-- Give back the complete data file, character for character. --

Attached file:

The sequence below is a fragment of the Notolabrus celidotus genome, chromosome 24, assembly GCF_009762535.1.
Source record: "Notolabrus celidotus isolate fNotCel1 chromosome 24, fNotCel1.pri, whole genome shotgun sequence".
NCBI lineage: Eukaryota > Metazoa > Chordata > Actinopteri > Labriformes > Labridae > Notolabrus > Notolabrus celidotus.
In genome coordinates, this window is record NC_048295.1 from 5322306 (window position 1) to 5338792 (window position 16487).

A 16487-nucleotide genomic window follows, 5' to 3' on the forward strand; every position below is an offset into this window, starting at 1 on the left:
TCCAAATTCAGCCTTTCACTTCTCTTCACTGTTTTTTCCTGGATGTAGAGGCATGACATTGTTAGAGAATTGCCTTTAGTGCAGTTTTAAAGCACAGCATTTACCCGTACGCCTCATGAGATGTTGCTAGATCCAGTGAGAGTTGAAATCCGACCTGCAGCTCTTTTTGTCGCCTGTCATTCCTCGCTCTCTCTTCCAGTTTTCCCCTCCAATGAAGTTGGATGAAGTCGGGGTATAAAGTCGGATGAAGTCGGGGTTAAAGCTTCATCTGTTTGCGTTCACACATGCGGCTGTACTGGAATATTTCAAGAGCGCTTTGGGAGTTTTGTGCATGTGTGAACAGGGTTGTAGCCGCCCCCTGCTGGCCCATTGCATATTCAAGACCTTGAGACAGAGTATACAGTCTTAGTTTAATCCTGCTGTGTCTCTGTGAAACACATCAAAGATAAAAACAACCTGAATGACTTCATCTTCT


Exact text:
The sequence below is a fragment of the Notolabrus celidotus genome, chromosome 24, assembly GCF_009762535.1.
Source record: "Notolabrus celidotus isolate fNotCel1 chromosome 24, fNotCel1.pri, whole genome shotgun sequence".
NCBI lineage: Eukaryota > Metazoa > Chordata > Actinopteri > Labriformes > Labridae > Notolabrus > Notolabrus celidotus.
In genome coordinates, this window is record NC_048295.1 from 5322306 (window position 1) to 5338792 (window position 16487).

A 16487-nucleotide genomic window follows, 5' to 3' on the forward strand; every position below is an offset into this window, starting at 1 on the left:
TCCAAATTCAGCCTTTCACTTCTCTTCACTGTTTTTTCCTGGATGTAGAGGCATGACATTGTTAGAGAATTGCCTTTAGTGCAGTTTTAAAGCACAGCATTTACCCGTACGCCTCATGAGATGTTGCTAGATCCAGTGAGAGTTGAAATCCGACCTGCAGCTCTTTTTGTCGCCTGTCATTCCTCGCTCTCTCTTCCAGTTTTCCCCTCCAATGAAGTTGGATGAAGTCGGGGTATAAAGTCGGATGAAGTCGGGGTTAAAGCTTCATCTGTTTGCGTTCACACATGCGGCTGTACTGGAATATTTCAAGAGCGCTTTGGGAGTTTTGTGCATGTGTGAACAGGGTTGTAGCCGCCCCCTGCTGGCCCATTGCATATTCAAGACCTTGAGACAGAGTATACAGTCTTAGTTTAATCCTGCTGTGTCTCTGTGAAACACATCAAAGATAAAAACAACCTGAATGACTTCATCTTCT